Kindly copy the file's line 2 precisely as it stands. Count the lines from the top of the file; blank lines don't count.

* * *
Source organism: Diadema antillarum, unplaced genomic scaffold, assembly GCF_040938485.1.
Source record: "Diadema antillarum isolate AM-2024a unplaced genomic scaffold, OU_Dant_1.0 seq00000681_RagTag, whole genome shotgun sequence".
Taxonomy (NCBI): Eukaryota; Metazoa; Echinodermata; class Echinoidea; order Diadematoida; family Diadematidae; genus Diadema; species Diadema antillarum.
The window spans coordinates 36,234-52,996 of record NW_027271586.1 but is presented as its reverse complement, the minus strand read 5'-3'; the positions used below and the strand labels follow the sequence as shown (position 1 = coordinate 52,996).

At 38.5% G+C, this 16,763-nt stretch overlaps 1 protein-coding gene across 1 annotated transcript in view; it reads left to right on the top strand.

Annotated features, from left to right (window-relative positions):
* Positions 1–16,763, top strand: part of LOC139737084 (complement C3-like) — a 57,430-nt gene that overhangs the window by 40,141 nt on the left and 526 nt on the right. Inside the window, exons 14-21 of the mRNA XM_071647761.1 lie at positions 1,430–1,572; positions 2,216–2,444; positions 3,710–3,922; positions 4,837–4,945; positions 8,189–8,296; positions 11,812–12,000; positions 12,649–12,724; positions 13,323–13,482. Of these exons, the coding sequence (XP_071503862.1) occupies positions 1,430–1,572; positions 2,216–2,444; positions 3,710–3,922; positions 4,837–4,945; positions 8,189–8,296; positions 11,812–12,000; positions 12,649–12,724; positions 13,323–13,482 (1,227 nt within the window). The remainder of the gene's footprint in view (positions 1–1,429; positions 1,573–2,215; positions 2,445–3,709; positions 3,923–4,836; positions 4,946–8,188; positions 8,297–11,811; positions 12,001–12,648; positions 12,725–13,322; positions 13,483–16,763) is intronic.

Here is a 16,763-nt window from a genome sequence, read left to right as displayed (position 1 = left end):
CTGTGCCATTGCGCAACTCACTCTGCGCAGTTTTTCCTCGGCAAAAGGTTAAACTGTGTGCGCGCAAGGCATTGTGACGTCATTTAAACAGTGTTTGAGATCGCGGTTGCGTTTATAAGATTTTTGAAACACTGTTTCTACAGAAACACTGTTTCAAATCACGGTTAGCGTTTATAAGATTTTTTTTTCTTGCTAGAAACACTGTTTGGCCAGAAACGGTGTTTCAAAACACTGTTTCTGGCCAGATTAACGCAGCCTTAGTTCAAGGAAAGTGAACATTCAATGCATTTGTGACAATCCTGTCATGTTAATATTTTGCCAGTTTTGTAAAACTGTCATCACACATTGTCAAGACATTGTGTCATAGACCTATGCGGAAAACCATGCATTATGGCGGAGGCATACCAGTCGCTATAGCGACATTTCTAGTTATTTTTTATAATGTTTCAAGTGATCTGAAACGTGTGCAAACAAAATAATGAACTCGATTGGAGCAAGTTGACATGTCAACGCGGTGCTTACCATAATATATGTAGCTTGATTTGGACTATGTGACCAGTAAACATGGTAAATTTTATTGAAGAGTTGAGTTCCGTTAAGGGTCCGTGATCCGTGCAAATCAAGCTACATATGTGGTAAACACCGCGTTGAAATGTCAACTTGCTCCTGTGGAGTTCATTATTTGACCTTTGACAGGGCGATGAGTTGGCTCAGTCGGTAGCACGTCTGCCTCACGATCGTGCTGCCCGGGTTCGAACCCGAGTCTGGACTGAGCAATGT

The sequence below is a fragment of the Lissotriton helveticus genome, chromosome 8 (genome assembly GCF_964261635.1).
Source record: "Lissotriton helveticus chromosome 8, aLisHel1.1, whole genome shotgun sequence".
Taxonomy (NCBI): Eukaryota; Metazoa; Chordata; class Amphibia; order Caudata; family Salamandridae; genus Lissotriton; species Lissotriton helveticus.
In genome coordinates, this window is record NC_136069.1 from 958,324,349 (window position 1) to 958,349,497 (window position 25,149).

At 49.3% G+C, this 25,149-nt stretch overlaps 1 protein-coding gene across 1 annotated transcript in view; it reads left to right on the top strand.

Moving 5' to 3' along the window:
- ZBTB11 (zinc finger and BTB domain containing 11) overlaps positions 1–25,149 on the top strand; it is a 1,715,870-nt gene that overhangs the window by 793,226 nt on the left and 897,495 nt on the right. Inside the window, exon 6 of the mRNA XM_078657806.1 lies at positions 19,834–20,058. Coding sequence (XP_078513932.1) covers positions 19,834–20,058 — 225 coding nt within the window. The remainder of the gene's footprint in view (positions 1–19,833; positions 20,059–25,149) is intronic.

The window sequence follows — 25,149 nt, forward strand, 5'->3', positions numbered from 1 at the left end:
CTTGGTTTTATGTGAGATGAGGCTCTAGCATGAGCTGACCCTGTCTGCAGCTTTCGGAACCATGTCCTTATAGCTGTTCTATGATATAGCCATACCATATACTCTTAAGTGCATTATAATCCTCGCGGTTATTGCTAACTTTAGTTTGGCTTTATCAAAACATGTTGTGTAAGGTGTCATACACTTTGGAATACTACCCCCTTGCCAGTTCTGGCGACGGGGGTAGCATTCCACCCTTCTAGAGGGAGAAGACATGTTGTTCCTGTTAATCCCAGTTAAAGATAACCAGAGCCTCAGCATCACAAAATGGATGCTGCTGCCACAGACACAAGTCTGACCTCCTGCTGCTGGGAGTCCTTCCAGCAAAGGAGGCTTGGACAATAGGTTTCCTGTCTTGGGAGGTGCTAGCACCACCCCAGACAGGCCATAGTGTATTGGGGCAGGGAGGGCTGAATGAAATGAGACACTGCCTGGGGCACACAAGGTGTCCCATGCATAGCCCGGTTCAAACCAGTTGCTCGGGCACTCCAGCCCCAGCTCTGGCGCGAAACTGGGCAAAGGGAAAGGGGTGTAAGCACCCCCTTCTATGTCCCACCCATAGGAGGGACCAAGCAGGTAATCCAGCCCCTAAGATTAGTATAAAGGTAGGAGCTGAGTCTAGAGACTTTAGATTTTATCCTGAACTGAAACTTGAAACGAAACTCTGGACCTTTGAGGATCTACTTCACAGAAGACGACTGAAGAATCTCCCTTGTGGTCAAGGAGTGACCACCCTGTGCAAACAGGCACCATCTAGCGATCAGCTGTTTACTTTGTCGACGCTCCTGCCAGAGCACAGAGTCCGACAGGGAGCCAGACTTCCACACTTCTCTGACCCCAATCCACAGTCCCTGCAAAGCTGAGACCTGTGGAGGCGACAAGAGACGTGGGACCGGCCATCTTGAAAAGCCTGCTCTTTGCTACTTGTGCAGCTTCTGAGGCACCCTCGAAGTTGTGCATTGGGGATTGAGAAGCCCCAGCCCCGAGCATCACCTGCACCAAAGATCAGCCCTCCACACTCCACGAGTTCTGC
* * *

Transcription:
Source record: "Diadema antillarum isolate AM-2024a unplaced genomic scaffold, OU_Dant_1.0 seq00000681_RagTag, whole genome shotgun sequence".